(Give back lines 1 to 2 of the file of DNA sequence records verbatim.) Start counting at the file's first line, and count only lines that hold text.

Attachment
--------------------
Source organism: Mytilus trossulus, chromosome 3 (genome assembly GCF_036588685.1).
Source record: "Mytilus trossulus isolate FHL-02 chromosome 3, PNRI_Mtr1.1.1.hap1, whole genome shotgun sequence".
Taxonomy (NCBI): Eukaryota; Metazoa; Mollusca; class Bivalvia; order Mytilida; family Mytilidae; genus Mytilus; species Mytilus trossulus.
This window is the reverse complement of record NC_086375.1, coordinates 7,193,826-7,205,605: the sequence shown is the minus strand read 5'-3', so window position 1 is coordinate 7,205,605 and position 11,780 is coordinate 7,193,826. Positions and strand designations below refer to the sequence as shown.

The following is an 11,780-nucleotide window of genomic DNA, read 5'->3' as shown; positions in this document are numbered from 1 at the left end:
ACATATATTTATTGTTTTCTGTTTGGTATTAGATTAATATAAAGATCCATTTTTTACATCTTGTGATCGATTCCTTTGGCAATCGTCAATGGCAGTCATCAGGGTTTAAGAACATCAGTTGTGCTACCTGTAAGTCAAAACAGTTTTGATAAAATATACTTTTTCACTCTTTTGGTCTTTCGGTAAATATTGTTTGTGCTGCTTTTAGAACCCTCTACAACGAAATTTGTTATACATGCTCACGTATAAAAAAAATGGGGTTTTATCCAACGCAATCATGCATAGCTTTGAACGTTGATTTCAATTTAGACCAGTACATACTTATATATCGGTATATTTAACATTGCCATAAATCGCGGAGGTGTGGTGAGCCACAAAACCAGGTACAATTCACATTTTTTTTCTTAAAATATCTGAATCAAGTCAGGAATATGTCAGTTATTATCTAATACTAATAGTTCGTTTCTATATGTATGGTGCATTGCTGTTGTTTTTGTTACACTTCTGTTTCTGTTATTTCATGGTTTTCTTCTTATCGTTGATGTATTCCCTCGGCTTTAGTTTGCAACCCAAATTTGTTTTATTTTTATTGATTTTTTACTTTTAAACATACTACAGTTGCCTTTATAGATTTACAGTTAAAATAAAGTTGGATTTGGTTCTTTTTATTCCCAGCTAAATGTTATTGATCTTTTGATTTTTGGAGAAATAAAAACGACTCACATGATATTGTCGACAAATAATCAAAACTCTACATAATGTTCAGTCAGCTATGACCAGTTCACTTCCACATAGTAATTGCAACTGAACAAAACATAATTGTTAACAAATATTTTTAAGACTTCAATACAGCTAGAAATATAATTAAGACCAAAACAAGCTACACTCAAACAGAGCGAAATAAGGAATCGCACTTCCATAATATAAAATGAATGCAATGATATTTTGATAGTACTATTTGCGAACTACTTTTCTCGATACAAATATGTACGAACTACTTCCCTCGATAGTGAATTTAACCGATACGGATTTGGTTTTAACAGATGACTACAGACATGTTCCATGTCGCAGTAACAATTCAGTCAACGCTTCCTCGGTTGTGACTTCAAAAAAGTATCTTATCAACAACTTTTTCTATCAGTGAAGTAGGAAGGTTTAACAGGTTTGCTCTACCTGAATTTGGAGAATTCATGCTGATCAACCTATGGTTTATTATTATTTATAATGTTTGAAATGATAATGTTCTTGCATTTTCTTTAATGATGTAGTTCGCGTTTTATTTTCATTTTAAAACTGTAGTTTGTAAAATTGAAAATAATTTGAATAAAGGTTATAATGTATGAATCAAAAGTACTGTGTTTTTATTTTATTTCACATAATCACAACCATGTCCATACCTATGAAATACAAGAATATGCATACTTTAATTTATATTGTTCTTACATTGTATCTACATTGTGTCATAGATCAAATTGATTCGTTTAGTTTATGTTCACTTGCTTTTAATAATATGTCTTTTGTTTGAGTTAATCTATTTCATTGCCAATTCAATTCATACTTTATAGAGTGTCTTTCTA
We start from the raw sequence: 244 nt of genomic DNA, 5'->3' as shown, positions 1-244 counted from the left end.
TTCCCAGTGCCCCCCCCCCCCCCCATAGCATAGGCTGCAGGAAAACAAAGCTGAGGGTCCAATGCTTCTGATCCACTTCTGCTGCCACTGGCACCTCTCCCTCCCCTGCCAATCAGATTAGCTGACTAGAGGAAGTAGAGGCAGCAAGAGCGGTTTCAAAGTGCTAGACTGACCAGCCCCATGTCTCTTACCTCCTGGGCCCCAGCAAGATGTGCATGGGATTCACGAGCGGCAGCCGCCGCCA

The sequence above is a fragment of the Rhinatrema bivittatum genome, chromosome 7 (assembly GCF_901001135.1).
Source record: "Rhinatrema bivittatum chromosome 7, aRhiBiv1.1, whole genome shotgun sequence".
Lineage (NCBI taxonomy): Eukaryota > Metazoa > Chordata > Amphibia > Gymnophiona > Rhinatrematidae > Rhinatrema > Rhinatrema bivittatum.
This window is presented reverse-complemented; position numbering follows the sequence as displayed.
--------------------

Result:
Source organism: Mytilus trossulus, chromosome 3 (genome assembly GCF_036588685.1).
Source record: "Mytilus trossulus isolate FHL-02 chromosome 3, PNRI_Mtr1.1.1.hap1, whole genome shotgun sequence".